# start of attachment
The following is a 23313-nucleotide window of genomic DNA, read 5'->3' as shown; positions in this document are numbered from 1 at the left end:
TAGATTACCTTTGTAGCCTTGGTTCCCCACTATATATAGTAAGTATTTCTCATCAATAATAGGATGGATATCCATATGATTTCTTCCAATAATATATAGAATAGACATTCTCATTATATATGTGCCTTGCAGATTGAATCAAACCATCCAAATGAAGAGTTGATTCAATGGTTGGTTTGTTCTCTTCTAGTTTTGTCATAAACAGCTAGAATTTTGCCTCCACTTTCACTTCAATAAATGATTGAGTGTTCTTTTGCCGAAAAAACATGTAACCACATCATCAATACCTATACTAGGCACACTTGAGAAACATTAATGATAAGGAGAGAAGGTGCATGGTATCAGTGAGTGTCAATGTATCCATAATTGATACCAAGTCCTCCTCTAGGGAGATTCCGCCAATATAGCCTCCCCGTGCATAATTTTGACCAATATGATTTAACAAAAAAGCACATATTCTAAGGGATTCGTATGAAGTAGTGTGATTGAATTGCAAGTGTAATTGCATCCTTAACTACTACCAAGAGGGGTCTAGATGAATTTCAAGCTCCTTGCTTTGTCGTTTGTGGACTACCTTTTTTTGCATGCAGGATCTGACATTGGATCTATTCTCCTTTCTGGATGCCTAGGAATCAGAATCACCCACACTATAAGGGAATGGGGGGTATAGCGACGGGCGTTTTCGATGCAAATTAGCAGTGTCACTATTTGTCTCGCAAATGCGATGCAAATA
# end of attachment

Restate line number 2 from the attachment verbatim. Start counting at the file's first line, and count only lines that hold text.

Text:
TAGATTACCTTTGTAGCCTTGGTTCCCCACTATATATAGTAAGTATTTCTCATCAATAATAGGATGGATATCCATATGATTTCTTCCAATAATATATAGAATAGACATTCTCATTATATATGTGCCTTGCAGATTGAATCAAACCATCCAAATGAAGAGTTGATTCAATGGTTGGTTTGTTCTCTTCTAGTTTTGTCATAAACAGCTAGAATTTTGCCTCCACTTTCACTTCAATAAATGATTGAGTGTTCTTTTGCCGAAAAAACATGTAACCACATCATCAATACCTATACTAGGCACACTTGAGAAACATTAATGATAAGGAGAGAAGGTGCATGGTATCAGTGAGTGTCAATGTATCCATAATTGATACCAAGTCCTCCTCTAGGGAGATTCCGCCAATATAGCCTCCCCGTGCATAATTTTGACCAATATGATTTAACAAAAAAGCACATATTCTAAGGGATTCGTATGAAGTAGTGTGATTGAATTGCAAGTGTAATTGCATCCTTAACTACTACCAAGAGGGGTCTAGATGAATTTCAAGCTCCTTGCTTTGTCGTTTGTGGACTACCTTTTTTTGCATGCAGGATCTGACATTGGATCTATTCTCCTTTCTGGATGCCTAGGAATCAGAATCACCCACACTATAAGGGAATGGGGGGTATAGCGACGGGCGTTTTCGATGCAAATTAGCAGTGTCACTATTTGTCTCGCAAATGCGATGCAAATA